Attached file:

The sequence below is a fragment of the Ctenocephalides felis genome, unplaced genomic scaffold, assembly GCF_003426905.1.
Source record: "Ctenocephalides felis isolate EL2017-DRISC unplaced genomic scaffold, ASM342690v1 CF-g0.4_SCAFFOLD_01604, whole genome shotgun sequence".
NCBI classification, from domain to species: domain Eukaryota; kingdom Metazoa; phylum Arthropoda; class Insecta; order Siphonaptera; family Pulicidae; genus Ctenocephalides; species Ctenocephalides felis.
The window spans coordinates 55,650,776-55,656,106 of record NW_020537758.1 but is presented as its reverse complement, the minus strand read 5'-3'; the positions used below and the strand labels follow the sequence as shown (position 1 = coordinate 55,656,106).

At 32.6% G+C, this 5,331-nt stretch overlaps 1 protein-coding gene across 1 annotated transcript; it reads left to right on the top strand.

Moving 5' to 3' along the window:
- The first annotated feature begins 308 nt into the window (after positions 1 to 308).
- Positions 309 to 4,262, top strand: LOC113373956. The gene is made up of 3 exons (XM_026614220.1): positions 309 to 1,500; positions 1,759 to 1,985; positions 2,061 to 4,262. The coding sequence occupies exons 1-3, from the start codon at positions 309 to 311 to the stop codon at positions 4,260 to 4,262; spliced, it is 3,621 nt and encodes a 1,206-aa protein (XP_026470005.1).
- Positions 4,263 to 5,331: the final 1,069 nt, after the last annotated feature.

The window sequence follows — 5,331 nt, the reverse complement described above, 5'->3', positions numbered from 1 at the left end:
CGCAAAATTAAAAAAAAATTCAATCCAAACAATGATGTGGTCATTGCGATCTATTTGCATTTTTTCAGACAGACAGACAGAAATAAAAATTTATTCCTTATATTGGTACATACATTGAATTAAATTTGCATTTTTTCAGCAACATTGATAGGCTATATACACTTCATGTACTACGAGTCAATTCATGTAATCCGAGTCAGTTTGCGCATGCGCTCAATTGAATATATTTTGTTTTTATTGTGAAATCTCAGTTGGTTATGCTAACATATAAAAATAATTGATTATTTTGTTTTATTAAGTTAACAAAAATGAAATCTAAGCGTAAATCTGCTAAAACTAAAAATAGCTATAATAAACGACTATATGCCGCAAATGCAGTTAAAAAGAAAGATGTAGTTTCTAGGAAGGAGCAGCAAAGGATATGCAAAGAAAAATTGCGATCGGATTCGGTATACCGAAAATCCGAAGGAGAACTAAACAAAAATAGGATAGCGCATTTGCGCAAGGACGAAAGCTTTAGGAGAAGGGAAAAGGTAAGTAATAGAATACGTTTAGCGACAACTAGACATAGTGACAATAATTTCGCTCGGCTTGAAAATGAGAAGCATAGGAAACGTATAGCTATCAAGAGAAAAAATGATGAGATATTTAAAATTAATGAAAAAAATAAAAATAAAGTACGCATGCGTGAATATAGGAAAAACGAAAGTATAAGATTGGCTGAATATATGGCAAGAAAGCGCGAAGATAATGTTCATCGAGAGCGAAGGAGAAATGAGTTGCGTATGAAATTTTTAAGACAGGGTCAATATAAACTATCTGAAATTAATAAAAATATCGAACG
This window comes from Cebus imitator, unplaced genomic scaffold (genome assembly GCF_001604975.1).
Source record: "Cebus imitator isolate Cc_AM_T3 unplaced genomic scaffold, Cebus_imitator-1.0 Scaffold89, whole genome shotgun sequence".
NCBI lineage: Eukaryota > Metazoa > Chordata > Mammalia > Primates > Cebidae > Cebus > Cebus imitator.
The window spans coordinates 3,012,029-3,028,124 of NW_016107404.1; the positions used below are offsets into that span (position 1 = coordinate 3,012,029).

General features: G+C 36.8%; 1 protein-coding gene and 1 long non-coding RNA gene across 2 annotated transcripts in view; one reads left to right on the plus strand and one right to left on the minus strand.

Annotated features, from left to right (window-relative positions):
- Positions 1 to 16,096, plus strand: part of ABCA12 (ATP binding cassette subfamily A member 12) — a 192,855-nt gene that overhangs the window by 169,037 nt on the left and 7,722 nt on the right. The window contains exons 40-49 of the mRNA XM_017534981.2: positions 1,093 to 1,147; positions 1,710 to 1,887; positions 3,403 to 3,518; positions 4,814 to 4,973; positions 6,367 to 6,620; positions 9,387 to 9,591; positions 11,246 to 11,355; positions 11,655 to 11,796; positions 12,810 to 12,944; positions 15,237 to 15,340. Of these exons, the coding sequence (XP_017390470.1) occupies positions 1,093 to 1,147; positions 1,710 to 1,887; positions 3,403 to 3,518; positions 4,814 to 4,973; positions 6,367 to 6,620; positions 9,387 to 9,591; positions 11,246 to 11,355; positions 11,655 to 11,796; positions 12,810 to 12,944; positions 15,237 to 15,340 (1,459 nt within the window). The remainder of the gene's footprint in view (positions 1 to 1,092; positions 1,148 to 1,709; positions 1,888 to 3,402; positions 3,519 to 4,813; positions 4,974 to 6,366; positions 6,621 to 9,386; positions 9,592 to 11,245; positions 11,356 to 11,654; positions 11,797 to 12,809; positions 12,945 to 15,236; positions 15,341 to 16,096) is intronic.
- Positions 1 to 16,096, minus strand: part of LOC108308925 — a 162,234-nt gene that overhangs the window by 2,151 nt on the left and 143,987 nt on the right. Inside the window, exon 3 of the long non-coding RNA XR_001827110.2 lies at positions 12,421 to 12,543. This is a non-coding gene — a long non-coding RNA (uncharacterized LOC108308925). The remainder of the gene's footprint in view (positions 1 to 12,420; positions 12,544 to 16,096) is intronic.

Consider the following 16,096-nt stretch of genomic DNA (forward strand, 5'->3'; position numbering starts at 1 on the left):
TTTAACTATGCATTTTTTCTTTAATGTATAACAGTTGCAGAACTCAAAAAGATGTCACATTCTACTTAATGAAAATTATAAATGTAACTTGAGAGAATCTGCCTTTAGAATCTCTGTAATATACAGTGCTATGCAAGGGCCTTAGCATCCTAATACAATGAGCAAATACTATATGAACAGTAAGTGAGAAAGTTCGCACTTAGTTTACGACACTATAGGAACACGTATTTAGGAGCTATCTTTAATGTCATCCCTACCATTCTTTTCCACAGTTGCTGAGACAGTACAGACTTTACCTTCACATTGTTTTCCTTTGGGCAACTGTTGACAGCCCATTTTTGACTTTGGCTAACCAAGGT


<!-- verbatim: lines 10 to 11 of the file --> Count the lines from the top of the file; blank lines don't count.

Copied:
The window sequence follows — 5,331 nt, the reverse complement described above, 5'->3', positions numbered from 1 at the left end:
CGCAAAATTAAAAAAAAATTCAATCCAAACAATGATGTGGTCATTGCGATCTATTTGCATTTTTTCAGACAGACAGACAGAAATAAAAATTTATTCCTTATATTGGTACATACATTGAATTAAATTTGCATTTTTTCAGCAACATTGATAGGCTATATACACTTCATGTACTACGAGTCAATTCATGTAATCCGAGTCAGTTTGCGCATGCGCTCAATTGAATATATTTTGTTTTTATTGTGAAATCTCAGTTGGTTATGCTAACATATAAAAATAATTGATTATTTTGTTTTATTAAGTTAACAAAAATGAAATCTAAGCGTAAATCTGCTAAAACTAAAAATAGCTATAATAAACGACTATATGCCGCAAATGCAGTTAAAAAGAAAGATGTAGTTTCTAGGAAGGAGCAGCAAAGGATATGCAAAGAAAAATTGCGATCGGATTCGGTATACCGAAAATCCGAAGGAGAACTAAACAAAAATAGGATAGCGCATTTGCGCAAGGACGAAAGCTTTAGGAGAAGGGAAAAGGTAAGTAATAGAATACGTTTAGCGACAACTAGACATAGTGACAATAATTTCGCTCGGCTTGAAAATGAGAAGCATAGGAAACGTATAGCTATCAAGAGAAAAAATGATGAGATATTTAAAATTAATGAAAAAAATAAAAATAAAGTACGCATGCGTGAATATAGGAAAAACGAAAGTATAAGATTGGCTGAATATATGGCAAGAAAGCGCGAAGATAATGTTCATCGAGAGCGAAGGAGAAATGAGTTGCGTATGAAATTTTTAAGACAGGGTCAATATAAACTATCTGAAATTAATAAAAATATCGAACG